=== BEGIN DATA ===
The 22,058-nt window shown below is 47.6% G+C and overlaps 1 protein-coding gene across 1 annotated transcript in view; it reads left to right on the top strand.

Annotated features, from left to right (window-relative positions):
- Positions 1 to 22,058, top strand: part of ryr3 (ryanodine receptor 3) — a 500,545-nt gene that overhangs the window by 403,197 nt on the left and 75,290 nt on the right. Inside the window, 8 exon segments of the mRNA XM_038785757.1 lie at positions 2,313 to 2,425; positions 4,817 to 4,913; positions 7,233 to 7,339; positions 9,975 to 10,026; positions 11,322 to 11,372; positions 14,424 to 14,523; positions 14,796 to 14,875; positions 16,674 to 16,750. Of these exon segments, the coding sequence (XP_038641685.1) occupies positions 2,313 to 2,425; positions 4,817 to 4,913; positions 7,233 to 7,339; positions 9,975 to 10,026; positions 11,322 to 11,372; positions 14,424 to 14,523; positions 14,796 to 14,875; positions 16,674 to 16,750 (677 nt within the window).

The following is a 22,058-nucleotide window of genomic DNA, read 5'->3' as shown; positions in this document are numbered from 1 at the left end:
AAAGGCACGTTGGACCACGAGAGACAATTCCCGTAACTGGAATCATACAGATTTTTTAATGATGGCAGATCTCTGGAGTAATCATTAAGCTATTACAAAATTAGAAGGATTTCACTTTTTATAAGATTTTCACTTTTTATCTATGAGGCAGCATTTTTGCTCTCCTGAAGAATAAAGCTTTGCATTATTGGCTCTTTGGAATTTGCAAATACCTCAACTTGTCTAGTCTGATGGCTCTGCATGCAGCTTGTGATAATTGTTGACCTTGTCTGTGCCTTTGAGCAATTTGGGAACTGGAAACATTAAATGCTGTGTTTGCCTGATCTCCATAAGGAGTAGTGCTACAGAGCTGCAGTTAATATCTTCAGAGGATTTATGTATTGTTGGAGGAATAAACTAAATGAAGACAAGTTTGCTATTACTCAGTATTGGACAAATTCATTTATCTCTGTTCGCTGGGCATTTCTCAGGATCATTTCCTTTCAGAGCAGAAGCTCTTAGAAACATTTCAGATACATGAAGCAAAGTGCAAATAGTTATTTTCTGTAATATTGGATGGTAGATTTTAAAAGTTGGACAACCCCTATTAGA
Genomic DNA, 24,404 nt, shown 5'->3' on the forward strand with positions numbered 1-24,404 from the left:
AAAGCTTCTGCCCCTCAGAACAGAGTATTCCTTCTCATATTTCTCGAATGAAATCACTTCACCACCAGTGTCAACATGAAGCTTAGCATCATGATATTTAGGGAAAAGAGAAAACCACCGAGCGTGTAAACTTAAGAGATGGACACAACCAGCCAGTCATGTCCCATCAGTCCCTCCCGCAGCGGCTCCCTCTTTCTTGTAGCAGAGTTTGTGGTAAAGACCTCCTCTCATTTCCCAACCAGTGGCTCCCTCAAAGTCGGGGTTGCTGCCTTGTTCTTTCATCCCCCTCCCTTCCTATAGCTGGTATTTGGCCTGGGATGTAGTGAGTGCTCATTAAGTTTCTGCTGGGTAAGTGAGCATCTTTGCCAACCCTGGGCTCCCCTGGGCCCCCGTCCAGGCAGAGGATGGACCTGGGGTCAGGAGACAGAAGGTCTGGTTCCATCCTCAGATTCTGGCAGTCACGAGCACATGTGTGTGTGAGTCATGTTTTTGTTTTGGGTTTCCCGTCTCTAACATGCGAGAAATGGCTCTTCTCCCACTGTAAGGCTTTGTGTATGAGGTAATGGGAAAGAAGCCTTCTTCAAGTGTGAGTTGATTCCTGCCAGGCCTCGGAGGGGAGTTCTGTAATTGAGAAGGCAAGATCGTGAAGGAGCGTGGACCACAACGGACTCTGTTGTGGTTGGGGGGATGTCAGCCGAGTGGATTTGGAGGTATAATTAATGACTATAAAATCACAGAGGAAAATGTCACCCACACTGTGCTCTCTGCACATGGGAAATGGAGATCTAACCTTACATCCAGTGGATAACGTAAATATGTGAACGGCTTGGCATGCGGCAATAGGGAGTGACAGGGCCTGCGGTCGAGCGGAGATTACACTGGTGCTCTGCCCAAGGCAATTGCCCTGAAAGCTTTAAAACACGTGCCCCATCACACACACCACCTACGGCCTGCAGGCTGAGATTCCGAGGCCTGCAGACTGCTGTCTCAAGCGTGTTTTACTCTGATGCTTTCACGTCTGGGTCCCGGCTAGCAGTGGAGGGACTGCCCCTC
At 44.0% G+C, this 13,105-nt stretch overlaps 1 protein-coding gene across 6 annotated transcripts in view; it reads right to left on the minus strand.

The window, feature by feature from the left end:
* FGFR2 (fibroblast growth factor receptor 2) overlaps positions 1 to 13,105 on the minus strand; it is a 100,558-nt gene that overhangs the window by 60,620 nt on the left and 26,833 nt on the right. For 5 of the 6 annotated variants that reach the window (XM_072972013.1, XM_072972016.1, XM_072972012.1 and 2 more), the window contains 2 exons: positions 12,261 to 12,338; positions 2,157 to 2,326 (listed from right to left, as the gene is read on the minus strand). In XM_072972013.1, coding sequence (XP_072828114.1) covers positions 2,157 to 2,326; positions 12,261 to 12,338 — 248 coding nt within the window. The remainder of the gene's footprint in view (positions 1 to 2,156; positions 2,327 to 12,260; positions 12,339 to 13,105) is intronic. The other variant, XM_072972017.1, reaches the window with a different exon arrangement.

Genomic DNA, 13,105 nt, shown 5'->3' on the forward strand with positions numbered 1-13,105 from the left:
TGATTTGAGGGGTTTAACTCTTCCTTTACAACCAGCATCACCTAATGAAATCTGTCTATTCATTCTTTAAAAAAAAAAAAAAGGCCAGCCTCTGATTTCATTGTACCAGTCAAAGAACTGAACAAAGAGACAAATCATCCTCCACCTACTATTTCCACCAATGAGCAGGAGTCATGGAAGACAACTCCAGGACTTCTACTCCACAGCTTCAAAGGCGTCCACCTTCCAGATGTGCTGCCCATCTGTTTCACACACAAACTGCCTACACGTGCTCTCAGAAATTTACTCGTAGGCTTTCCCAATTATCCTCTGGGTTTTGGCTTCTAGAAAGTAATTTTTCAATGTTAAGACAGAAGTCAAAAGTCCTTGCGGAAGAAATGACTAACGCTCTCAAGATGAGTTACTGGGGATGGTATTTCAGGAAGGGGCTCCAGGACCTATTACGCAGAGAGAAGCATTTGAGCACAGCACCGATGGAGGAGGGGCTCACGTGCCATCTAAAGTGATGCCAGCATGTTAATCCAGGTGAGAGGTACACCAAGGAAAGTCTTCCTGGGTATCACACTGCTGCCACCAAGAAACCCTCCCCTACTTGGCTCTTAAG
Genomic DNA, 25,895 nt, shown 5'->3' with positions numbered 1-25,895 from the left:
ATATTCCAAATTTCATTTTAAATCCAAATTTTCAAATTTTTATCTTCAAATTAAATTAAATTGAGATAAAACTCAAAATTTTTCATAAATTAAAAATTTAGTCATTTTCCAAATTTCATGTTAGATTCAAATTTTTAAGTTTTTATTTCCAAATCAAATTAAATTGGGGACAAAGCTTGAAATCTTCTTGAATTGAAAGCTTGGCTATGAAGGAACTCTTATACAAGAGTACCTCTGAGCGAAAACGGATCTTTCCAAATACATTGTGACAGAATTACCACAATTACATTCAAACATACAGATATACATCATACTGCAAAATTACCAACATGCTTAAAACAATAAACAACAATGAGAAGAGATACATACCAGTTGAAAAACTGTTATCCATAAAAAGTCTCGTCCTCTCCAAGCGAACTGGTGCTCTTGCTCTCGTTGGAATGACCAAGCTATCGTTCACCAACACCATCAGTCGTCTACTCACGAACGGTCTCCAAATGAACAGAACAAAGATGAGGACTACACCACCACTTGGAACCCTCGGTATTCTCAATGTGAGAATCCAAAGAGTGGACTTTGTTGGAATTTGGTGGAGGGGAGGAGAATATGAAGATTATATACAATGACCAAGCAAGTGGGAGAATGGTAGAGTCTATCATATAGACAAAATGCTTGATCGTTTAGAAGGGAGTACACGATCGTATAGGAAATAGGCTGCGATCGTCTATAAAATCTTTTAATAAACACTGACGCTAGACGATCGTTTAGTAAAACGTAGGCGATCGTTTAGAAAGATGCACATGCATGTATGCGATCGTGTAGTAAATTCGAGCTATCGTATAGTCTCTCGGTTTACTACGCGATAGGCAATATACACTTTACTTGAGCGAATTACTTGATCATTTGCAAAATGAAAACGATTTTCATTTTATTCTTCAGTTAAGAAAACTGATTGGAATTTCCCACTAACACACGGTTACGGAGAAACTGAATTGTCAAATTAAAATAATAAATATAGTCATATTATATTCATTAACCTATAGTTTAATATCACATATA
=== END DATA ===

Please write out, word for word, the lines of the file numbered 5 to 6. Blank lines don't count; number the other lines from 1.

AAAGGCACGTTGGACCACGAGAGACAATTCCCGTAACTGGAATCATACAGATTTTTTAATGATGGCAGATCTCTGGAGTAATCATTAAGCTATTACAAAATTAGAAGGATTTCACTTTTTATAAGATTTTCACTTTTTATCTATGAGGCAGCATTTTTGCTCTCCTGAAGAATAAAGCTTTGCATTATTGGCTCTTTGGAATTTGCAAATACCTCAACTTGTCTAGTCTGATGGCTCTGCATGCAGCTTGTGATAATTGTTGACCTTGTCTGTGCCTTTGAGCAATTTGGGAACTGGAAACATTAAATGCTGTGTTTGCCTGATCTCCATAAGGAGTAGTGCTACAGAGCTGCAGTTAATATCTTCAGAGGATTTATGTATTGTTGGAGGAATAAACTAAATGAAGACAAGTTTGCTATTACTCAGTATTGGACAAATTCATTTATCTCTGTTCGCTGGGCATTTCTCAGGATCATTTCCTTTCAGAGCAGAAGCTCTTAGAAACATTTCAGATACATGAAGCAAAGTGCAAATAGTTATTTTCTGTAATATTGGATGGTAGATTTTAAAAGTTGGACAACCCCTATTAGA
Genomic DNA, 24,404 nt, shown 5'->3' on the forward strand with positions numbered 1-24,404 from the left: